Michael Jansen
The Jordan Times (Opinion)
May 21, 2009 - 12:00am

The most interesting thing about Monday’s allegedly momentous meeting between US President Barack Obama and Israeli Premier Benjamin Netanyahu is that the two men agreed on nothing.

Obama gave precedence to fruitful negotiations for a Palestinian-Israeli deal while Netanyahu continued to insist that the threat posed by Iran’s non-existent nuclear weapons should be given priority.

Obama insisted on early Palestinian-Israeli negotiations without conditions, Netanyahu reiterated his demand for recognition of Israel as a Jewish state before talks could resume.

Obama said the Palestinian-Israeli conflict should be resolved through the creation of a Palestinian state, while Netanyahu argued that the Palestinians should govern themselves, but be denied their right to raise an army and control their airspace and borders, key elements in sovereignty.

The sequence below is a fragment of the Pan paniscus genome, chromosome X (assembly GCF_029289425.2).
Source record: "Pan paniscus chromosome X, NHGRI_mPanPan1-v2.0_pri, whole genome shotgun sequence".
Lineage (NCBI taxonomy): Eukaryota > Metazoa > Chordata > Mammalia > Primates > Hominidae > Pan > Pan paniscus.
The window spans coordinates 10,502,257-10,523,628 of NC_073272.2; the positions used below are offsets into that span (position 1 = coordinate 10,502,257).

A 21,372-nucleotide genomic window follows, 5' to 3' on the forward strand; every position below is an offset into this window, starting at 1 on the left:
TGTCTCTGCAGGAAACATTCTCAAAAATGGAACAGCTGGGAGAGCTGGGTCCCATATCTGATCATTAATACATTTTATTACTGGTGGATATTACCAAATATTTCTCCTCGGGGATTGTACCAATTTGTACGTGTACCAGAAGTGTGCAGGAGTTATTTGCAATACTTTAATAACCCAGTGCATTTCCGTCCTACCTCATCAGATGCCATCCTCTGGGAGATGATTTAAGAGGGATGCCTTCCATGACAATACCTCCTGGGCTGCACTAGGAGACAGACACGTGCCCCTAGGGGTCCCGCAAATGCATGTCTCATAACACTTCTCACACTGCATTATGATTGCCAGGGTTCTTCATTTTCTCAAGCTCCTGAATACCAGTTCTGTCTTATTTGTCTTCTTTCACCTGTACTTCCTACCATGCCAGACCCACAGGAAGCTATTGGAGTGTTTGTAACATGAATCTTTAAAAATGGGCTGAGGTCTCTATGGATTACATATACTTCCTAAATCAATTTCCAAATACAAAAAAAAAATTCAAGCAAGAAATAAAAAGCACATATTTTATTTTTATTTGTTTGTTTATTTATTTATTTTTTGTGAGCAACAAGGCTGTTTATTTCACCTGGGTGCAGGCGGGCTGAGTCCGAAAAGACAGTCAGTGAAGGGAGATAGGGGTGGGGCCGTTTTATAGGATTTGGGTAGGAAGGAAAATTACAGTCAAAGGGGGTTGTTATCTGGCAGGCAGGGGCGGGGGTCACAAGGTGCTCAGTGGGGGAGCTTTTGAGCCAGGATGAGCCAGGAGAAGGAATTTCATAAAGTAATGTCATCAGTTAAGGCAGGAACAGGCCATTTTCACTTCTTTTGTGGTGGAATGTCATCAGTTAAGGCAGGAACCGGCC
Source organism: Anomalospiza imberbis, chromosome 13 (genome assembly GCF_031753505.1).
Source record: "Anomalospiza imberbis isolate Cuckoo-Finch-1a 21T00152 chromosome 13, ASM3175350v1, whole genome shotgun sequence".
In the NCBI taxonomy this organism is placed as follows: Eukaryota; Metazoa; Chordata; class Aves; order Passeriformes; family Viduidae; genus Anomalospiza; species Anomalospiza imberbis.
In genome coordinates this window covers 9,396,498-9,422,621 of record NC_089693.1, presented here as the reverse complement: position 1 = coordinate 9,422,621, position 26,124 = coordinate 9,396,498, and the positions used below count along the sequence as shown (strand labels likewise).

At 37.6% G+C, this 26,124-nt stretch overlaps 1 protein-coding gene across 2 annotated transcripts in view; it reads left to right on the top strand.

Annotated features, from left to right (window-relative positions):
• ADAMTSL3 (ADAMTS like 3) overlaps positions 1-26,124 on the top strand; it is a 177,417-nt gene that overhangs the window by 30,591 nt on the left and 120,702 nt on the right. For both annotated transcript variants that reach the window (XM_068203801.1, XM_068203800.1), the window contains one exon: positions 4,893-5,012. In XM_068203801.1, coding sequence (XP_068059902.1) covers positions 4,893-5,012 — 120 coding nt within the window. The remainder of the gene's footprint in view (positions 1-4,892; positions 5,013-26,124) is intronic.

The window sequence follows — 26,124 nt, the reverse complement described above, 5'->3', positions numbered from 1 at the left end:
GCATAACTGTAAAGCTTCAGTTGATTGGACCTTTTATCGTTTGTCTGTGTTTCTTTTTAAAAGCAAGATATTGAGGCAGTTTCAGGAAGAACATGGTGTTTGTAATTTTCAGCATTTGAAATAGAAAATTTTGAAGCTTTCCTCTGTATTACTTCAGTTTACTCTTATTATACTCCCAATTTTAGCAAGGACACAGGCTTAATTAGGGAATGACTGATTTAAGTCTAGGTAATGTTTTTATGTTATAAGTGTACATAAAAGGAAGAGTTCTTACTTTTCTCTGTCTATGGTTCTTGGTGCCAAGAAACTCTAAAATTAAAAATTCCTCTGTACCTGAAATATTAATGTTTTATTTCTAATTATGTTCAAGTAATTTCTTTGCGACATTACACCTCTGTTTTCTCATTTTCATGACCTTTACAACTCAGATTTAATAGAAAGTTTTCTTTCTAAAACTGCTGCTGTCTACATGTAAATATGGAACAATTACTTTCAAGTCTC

Obama called for a halt to Israel’s West Bank settlement drive and improvements in the humanitarian situation in Gaza. Netanyahu said nothing publicly on these issues. Instead, the Israeli prime minister acted: Monday morning, Israel began construction on a new settlement in the northern West Bank, the first completely new colony in 26 years. All other settlement construction and expansion during this period took place in and around existing settlements. We have yet to see how Netanyahu responds on the Gaza issue.

Obama wants Netanyahu to hold serious negotiations with Damascus, but Netanyahu said he would “never” return the occupied Golan Heights to Syria, its price for peace with Israel.

The New York Times quoted Aaron David Miller, a former Clinton adviser on the region, as characterising the meeting as “President ‘Yes We Can’ sitting down with Prime Minister ‘No You Won’t’.”

During four hours of discussion, neither budged on stands adopted before the meeting. This is a bad augury for peace making in this region.